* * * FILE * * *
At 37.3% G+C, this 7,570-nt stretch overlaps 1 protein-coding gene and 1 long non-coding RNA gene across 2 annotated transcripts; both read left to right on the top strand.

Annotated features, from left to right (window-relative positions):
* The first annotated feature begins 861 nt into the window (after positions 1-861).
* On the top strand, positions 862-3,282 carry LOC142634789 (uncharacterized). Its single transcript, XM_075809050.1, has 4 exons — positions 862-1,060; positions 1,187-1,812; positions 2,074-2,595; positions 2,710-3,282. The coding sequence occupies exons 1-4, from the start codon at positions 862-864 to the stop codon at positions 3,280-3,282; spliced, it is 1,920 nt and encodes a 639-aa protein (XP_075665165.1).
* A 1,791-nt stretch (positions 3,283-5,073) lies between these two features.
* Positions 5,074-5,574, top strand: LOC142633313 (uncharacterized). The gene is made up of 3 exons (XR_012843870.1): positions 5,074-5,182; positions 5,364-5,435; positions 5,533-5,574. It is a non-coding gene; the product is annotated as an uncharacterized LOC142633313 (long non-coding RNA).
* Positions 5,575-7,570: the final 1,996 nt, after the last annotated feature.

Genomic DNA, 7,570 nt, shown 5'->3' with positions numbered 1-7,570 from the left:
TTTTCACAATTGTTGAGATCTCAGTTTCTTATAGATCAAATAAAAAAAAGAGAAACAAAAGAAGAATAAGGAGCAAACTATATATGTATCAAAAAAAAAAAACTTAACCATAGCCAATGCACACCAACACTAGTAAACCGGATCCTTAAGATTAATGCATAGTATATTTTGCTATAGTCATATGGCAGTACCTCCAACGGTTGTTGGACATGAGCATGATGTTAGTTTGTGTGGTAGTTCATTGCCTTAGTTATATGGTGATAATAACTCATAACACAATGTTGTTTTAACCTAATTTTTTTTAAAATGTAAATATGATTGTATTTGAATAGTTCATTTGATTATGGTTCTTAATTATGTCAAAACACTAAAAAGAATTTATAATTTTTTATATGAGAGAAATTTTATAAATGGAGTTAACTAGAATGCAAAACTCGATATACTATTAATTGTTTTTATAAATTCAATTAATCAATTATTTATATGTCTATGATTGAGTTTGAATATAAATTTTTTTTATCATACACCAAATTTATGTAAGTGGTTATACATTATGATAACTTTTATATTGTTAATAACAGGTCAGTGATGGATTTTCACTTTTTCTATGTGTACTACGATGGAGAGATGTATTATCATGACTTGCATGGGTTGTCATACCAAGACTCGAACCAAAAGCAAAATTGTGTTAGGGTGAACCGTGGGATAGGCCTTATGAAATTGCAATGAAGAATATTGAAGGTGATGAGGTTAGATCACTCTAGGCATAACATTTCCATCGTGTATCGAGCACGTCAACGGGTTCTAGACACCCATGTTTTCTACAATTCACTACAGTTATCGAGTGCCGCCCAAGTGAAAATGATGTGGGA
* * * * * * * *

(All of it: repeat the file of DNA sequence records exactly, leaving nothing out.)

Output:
At 37.3% G+C, this 7,570-nt stretch overlaps 1 protein-coding gene and 1 long non-coding RNA gene across 2 annotated transcripts; both read left to right on the top strand.

Annotated features, from left to right (window-relative positions):
* The first annotated feature begins 861 nt into the window (after positions 1-861).
* On the top strand, positions 862-3,282 carry LOC142634789 (uncharacterized). Its single transcript, XM_075809050.1, has 4 exons — positions 862-1,060; positions 1,187-1,812; positions 2,074-2,595; positions 2,710-3,282. The coding sequence occupies exons 1-4, from the start codon at positions 862-864 to the stop codon at positions 3,280-3,282; spliced, it is 1,920 nt and encodes a 639-aa protein (XP_075665165.1).
* A 1,791-nt stretch (positions 3,283-5,073) lies between these two features.
* Positions 5,074-5,574, top strand: LOC142633313 (uncharacterized). The gene is made up of 3 exons (XR_012843870.1): positions 5,074-5,182; positions 5,364-5,435; positions 5,533-5,574. It is a non-coding gene; the product is annotated as an uncharacterized LOC142633313 (long non-coding RNA).
* Positions 5,575-7,570: the final 1,996 nt, after the last annotated feature.

Genomic DNA, 7,570 nt, shown 5'->3' with positions numbered 1-7,570 from the left:
TTTTCACAATTGTTGAGATCTCAGTTTCTTATAGATCAAATAAAAAAAAGAGAAACAAAAGAAGAATAAGGAGCAAACTATATATGTATCAAAAAAAAAAAACTTAACCATAGCCAATGCACACCAACACTAGTAAACCGGATCCTTAAGATTAATGCATAGTATATTTTGCTATAGTCATATGGCAGTACCTCCAACGGTTGTTGGACATGAGCATGATGTTAGTTTGTGTGGTAGTTCATTGCCTTAGTTATATGGTGATAATAACTCATAACACAATGTTGTTTTAACCTAATTTTTTTTAAAATGTAAATATGATTGTATTTGAATAGTTCATTTGATTATGGTTCTTAATTATGTCAAAACACTAAAAAGAATTTATAATTTTTTATATGAGAGAAATTTTATAAATGGAGTTAACTAGAATGCAAAACTCGATATACTATTAATTGTTTTTATAAATTCAATTAATCAATTATTTATATGTCTATGATTGAGTTTGAATATAAATTTTTTTTATCATACACCAAATTTATGTAAGTGGTTATACATTATGATAACTTTTATATTGTTAATAACAGGTCAGTGATGGATTTTCACTTTTTCTATGTGTACTACGATGGAGAGATGTATTATCATGACTTGCATGGGTTGTCATACCAAGACTCGAACCAAAAGCAAAATTGTGTTAGGGTGAACCGTGGGATAGGCCTTATGAAATTGCAATGAAGAATATTGAAGGTGATGAGGTTAGATCACTCTAGGCATAACATTTCCATCGTGTATCGAGCACGTCAACGGGTTCTAGACACCCATGTTTTCTACAATTCACTACAGTTATCGAGTGCCGCCCAAGTGAAAATGATGTGGGA